The chemical element plutonium is classed as an actinide metal. It was discovered in 1940 by Glenn Seaborg, Edwin McMillan, Joseph Kennedy, and Arthur Wahl.
|Classification:||Plutonium is an actinide metal|
|Atomic weight:||(244), no stable isotopes|
|Melting point:||639.4 oC, 912.5 K|
|Boiling point:||3230 oC, 3503 K|
|Neutrons in most abundant isotope:||150|
|Electron configuration:||[Rn] 5f6 7s2|
|Density @ 20oC:||19.8 g/cm3|
Reactions, Compounds, Radii, Conductivities
|Atomic volume:||12.32 cm3/mol|
|Structure:||fcc: face-centered cubic|
|Specific heat capacity||0.13 J g-1 K-1|
|Heat of fusion||2.840 kJ mol-1|
|Heat of atomization||352 kJ mol-1|
|Heat of vaporization||344.0 kJ mol-1|
|1st ionization energy||585 kJ mol-1|
|2nd ionization energy||–|
|3rd ionization energy||–|
|Minimum oxidation number||0|
|Min. common oxidation no.||0|
|Maximum oxidation number||7|
|Max. common oxidation no.||4|
|Electronegativity (Pauling Scale)||1.3|
|Polarizability volume||24.5 Å3|
|Reaction with air||⇒ PuO|
|Reaction with 15 M HNO3||passivated|
|Reaction with 6 M HCl||–|
|Reaction with 6 M NaOH||–|
|Oxide(s)||PuO, Pu2O3, PuO2|
|Atomic radius||175 pm|
|Ionic radius (1+ ion)||–|
|Ionic radius (2+ ion)||–|
|Ionic radius (3+ ion)||114 pm|
|Ionic radius (1- ion)||–|
|Ionic radius (2- ion)||–|
|Ionic radius (3- ion)||–|
|Thermal conductivity||6.3 W m-1 K-1|
|Electrical conductivity||0.7 x 106 S m-1|
|Freezing/Melting point:||639.4 oC, 912.5 K|
Discovery of Plutonium
Plutonium was first produced in 1940 by Glenn Seaborg, Edwin McMillan, Joseph Kennedy, and Arthur Wahl. It was the second synthetic transuranium element of the actinide series to be discovered.
Plutonium-238 (half-life 87.7 years) was produced by deuteron bombardment of uranium-238 in the 60-inch cyclotron in Berkeley, California.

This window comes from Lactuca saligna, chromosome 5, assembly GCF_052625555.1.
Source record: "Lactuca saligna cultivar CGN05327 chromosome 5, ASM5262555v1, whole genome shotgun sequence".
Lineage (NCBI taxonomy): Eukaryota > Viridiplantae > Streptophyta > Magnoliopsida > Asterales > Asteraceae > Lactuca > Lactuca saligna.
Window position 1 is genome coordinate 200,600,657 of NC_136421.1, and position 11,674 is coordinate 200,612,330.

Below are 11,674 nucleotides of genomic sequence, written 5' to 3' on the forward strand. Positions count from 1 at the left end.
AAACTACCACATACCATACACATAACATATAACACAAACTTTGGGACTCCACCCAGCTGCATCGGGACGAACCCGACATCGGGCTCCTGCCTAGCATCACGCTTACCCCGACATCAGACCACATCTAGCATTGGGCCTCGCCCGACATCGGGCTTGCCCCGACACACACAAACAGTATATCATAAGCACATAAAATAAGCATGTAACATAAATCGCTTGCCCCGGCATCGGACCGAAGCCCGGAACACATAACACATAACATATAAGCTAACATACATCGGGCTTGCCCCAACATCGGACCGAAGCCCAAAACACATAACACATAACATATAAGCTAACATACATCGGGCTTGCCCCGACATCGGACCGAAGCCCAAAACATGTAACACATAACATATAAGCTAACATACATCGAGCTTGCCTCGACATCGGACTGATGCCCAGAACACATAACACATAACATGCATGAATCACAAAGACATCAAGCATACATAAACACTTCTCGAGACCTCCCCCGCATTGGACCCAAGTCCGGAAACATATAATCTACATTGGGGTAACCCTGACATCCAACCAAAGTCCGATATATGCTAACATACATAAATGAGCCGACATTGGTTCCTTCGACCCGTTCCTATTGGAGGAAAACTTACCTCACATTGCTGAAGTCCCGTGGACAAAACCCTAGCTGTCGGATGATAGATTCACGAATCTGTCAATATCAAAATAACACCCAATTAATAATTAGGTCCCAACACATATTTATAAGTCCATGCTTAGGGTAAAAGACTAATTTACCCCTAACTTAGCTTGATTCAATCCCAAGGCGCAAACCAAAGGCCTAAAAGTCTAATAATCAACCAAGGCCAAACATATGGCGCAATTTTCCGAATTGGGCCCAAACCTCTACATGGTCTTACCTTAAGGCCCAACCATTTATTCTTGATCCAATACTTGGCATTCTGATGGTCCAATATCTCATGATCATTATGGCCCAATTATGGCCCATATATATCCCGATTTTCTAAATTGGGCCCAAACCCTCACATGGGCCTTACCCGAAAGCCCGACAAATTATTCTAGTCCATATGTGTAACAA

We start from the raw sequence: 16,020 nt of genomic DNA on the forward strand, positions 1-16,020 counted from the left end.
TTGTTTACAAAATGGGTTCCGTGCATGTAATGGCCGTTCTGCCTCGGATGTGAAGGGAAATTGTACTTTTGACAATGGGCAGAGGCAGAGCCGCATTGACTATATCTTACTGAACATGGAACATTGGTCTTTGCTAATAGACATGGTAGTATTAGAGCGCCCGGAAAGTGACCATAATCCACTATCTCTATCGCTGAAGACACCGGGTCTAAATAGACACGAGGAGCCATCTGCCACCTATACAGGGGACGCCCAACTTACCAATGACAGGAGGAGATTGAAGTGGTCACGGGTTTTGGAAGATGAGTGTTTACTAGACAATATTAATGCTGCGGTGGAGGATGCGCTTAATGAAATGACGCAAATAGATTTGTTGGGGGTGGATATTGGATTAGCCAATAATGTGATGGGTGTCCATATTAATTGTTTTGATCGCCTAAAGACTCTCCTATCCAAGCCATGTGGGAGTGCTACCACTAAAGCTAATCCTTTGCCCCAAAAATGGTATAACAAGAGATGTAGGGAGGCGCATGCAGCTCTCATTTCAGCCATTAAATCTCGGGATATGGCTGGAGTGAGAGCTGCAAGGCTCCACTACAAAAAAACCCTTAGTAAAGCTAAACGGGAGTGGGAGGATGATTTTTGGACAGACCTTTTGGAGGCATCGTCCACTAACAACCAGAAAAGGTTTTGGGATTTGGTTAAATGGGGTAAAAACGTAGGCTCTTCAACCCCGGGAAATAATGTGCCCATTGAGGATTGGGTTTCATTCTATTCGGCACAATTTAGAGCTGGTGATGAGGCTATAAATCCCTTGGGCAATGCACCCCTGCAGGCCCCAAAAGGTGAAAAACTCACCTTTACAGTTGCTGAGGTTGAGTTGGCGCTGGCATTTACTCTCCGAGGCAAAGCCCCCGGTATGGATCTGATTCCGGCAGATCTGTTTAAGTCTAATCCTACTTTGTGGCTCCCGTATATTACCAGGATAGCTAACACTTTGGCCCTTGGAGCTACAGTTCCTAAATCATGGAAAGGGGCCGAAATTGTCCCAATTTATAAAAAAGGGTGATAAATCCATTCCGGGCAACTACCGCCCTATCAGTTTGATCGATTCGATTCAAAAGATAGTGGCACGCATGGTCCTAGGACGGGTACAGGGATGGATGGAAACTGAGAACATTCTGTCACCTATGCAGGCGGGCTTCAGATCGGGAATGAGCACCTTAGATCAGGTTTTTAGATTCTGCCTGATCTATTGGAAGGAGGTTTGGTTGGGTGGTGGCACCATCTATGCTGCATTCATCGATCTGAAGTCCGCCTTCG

The Berkeley team made neptunium-238 (half-life 2.1 days) which decayed to plutonium-238: (1)
238U + 2H ⇒ 238Np +2n
ß decay: 238Np ⇒ 238Pu
The new element was identified chemically.
The metal was later found naturally in minute quantities as a decay product in uranium ores.
The much longer lived isotope plutonium-239 (half-life 24 110 years) was first made in 1941. Uranium-238 was bombarded with neutrons to produce uranium-239, which beta decayed to neptunium-239, which itself beta decayed to plutonium-239. (2)
In the same year it was found that slow neutrons cause plutonium-239 to undergo fission. The fission releases more neutrons, hence can result in a nuclear chain reaction. (See uranium for more about chain reactions.)
This discovery would lead to the use of plutonium as a source of nuclear energy. (2)
A microgram of pure plutonium-239 compound (plutonium IV iodate) was isolated in 1942 by Burris Cunningham and Louis Werner at the Metallurgical Laboratory of the University of Chicago.
This was the first time a compound of an artificially produced element had been made in a visible quantity, allowing detailed studies of its properties. (1), (2)
The metal was first isolated in 1943 by reducing plutonium trifluoride with lithium. A few small globules of silvery metal weighing 1-3 micrograms each were produced. (3)
The element is named after the planet Pluto, continuing the theme started by Martin Klaproth when he named uranium after the planet Uranus.